I was in the seventh grade and about 12 years old, which is 16 years ago, when I got my first urge to buy sets of firecrackers and laser pointers to generally enjoy and sell to my classmates who would also enjoy these asynchronously fun nuisance machines.
Wanting to buy these items, I needed to find a retailer. I of course turned to the internet and remember finding a retailer offering most of the products.
But once I knew where I’d buy these, I needed to figure out how I would buy them. And now I had a few concerns about the buying process:
I did not want my parents finding out I had bought these. If they found out, I could lose my products before ever getting them unboxed.. they surely did not want me having these (however innoucuous) michiveous toys.
I needed a digital form of payment. This was tough. I didn’t have a bank account — just about $70 in small bills saved in my bedroom lockbox. This meant I had no credit card or checks.
From here I started figuring — I don’t have a credit card and more importantly, I can’t use my parents’ credit or debit cards because they’d see the receipt and I’d be caught red handed.
My next line of thinking came to : I had seen gift cards begin taking the form of debit cards — now what if I could buy one of these in a local retailer with my $70 cash and then use it to buy the online products I had my eyes on.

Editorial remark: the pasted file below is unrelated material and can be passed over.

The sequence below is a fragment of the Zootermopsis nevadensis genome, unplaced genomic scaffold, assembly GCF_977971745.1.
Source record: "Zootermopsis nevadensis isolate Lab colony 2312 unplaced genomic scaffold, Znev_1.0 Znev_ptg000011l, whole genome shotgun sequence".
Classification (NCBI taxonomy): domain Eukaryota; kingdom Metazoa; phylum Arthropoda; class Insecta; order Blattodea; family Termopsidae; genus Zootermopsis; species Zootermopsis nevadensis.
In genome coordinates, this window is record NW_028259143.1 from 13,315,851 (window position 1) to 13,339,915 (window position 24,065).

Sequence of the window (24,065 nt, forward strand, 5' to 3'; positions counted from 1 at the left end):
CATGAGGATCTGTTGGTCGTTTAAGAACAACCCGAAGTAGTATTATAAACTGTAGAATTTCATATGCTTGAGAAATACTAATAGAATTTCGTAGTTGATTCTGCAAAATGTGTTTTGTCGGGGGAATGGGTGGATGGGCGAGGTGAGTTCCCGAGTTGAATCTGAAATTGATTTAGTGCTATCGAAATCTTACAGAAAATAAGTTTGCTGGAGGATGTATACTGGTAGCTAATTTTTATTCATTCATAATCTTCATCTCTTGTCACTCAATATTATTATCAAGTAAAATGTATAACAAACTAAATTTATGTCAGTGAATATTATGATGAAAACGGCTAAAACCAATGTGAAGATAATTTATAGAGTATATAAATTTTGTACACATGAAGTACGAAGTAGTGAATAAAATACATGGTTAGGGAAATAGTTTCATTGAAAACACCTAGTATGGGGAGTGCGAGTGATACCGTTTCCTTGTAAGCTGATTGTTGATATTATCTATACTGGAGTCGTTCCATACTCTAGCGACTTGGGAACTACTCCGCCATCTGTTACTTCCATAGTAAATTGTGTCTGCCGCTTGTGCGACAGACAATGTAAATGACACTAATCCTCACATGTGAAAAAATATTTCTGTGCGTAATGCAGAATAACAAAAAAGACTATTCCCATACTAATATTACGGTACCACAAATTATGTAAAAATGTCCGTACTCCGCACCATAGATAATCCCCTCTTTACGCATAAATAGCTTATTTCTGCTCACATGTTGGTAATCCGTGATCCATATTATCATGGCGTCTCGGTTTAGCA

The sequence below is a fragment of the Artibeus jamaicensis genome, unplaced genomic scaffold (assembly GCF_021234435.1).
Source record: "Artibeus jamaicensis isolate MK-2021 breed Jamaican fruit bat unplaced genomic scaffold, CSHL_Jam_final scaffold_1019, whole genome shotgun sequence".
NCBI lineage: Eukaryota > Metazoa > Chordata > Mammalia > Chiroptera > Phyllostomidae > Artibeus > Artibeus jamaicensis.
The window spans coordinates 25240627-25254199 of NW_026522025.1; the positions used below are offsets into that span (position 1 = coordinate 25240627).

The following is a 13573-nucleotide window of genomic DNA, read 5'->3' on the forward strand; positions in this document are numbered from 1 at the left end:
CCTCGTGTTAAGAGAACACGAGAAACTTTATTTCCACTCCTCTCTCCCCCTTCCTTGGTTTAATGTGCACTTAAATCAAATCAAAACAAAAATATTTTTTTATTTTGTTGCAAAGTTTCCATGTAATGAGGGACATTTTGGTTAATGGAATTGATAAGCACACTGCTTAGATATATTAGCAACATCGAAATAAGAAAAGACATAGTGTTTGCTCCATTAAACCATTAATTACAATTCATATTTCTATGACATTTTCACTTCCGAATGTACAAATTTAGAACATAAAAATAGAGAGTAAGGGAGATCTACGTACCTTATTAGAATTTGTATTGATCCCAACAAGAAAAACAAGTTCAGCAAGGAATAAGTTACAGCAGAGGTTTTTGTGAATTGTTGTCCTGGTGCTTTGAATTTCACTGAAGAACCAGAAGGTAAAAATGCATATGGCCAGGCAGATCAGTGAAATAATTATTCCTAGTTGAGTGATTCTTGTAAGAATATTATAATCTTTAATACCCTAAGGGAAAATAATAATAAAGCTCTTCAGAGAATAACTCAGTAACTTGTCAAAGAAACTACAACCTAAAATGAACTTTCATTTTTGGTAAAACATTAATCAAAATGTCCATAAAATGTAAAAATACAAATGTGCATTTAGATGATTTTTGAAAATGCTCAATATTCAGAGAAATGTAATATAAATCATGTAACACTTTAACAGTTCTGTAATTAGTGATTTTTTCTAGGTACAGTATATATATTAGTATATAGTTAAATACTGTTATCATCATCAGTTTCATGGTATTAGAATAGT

Well looking back I realize this event catalyzed lines of thought for me:
Privacy is important. I knew I believed this then because I didn’t want my parents knowing what I was buying. Later this expanded to a broader understanding: There are plenty of reasons people should have privacy: even ones as simple as not giving others the opportunity to judge our interests, which could include laser pointers, firecrackers, books of choice, and anything else, weirder or less weird.
The financial system feels like a shrouded abyss for regular folk. I knew there was something that wasn’t being explained to me about money and the digital financial medium. The case in point here was the difficulty with which I needed to go through just to buy simple products on the internet. And even then, it was unclear what was backing up all these tools like gift cards. And I remember the feeling of asking myself to learn more, with curiosities demanding to be understood, such as “how come some cards are allowed to enable zero traceability (gift cards) while others aren’t (credit cards).”
Though I finally managed to get laser pointers that year, my twelve year old mind put the more serious issues on hold. It was not until I read about Bitcoin in 2013 that I began to understand why those thoughts had stuck with me.